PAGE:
Channel all your anger into a four minute and twenty-one second rock anthem and you’ll know exactly how Barracuda sounds. With a galloping guitar rift, entrancing harmonics and Ann Wilson’s taut voice, the signature track from Heart’s Little Queen album is a staple of their career.
Surprisingly enough, the song was written in one day, rehearsed in one day, and recorded in a day. Yet it gives you the impression of being carefully crafted rather than unrefined and rash. Barracuda was born after Mushroom Records’ attempted publicity stunt concerning a made-up incestuous love affair between the Wilson sisters; with a tasteless joke asking where her lover was (in reference to her sister) Ann retreated to her hotel room and wrote the lyrics. Their producer, Mike Flicker, notes too that Barracuda comes conceptionally from ‘all of this record business bullshit; the barracuda could be anyone from the promotion man to the president of a record company; it was born from the entire experience’.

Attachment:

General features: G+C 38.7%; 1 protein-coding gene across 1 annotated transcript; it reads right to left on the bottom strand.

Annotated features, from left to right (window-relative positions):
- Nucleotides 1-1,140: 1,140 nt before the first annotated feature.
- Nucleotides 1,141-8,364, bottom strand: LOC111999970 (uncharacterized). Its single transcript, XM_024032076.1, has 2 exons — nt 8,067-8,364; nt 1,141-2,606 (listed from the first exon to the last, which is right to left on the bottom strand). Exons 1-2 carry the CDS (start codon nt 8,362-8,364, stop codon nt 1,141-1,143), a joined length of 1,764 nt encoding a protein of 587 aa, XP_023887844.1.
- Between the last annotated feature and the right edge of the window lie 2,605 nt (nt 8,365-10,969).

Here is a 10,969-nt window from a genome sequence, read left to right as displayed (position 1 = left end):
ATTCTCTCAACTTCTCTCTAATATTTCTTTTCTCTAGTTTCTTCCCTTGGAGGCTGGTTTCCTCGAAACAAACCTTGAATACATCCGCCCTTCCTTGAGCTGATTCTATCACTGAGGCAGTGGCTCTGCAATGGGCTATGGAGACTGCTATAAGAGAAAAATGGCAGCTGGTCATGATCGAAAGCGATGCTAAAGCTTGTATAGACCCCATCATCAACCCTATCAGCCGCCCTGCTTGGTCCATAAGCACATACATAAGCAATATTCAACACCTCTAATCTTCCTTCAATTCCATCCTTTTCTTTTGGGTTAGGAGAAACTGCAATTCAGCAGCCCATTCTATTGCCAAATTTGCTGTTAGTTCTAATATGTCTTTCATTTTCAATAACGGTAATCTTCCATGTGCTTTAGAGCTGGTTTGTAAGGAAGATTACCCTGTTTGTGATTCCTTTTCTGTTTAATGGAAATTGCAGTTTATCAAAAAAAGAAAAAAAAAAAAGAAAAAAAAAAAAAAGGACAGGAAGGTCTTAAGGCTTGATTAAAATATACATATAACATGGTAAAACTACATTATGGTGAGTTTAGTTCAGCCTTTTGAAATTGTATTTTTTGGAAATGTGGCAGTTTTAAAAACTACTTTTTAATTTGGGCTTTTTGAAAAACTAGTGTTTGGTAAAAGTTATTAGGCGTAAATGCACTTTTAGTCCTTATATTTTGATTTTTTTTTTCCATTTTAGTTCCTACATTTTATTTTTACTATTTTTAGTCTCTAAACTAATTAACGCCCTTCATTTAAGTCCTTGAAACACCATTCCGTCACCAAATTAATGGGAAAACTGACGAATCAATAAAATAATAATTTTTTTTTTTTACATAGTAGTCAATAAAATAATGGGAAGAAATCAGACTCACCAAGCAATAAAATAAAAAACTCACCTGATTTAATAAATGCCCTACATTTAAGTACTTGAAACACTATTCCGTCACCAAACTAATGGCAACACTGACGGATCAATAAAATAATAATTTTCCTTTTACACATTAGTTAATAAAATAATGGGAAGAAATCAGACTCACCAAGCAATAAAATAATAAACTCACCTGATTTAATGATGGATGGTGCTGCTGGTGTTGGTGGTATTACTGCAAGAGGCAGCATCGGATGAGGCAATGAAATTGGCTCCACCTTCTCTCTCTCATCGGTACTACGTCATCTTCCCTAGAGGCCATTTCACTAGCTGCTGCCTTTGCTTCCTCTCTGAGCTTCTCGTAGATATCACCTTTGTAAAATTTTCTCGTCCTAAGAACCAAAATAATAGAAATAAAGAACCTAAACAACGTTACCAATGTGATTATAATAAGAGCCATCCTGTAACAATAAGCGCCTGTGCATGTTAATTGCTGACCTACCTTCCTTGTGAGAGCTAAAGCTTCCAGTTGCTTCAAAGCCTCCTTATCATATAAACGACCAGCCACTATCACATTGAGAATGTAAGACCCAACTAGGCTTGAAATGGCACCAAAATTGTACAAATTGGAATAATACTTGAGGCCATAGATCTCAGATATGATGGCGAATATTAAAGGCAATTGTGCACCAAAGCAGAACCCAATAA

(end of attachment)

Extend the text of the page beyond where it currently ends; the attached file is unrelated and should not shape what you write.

The first time I heard Barracuda was on a classic rock station in the car. I remember bobbing my head along in the passenger seat, adoring the fact that I could hear a lady expressing her discontent amid the sea of male voices I had grown accustomed to hearing. Guitar Hero 3 was released shortly after that first listening, and to my grateful discovery, the song had been part of the track list (rightfully so with a name like Legends of Rock) and I could play it over and over again in the name of video games—and while home alone, I could live out the pipe dream of being a lady rockstar alongside the Wilson sisters, and even now it’s them I have to give partial thanks to, on those days when I am one.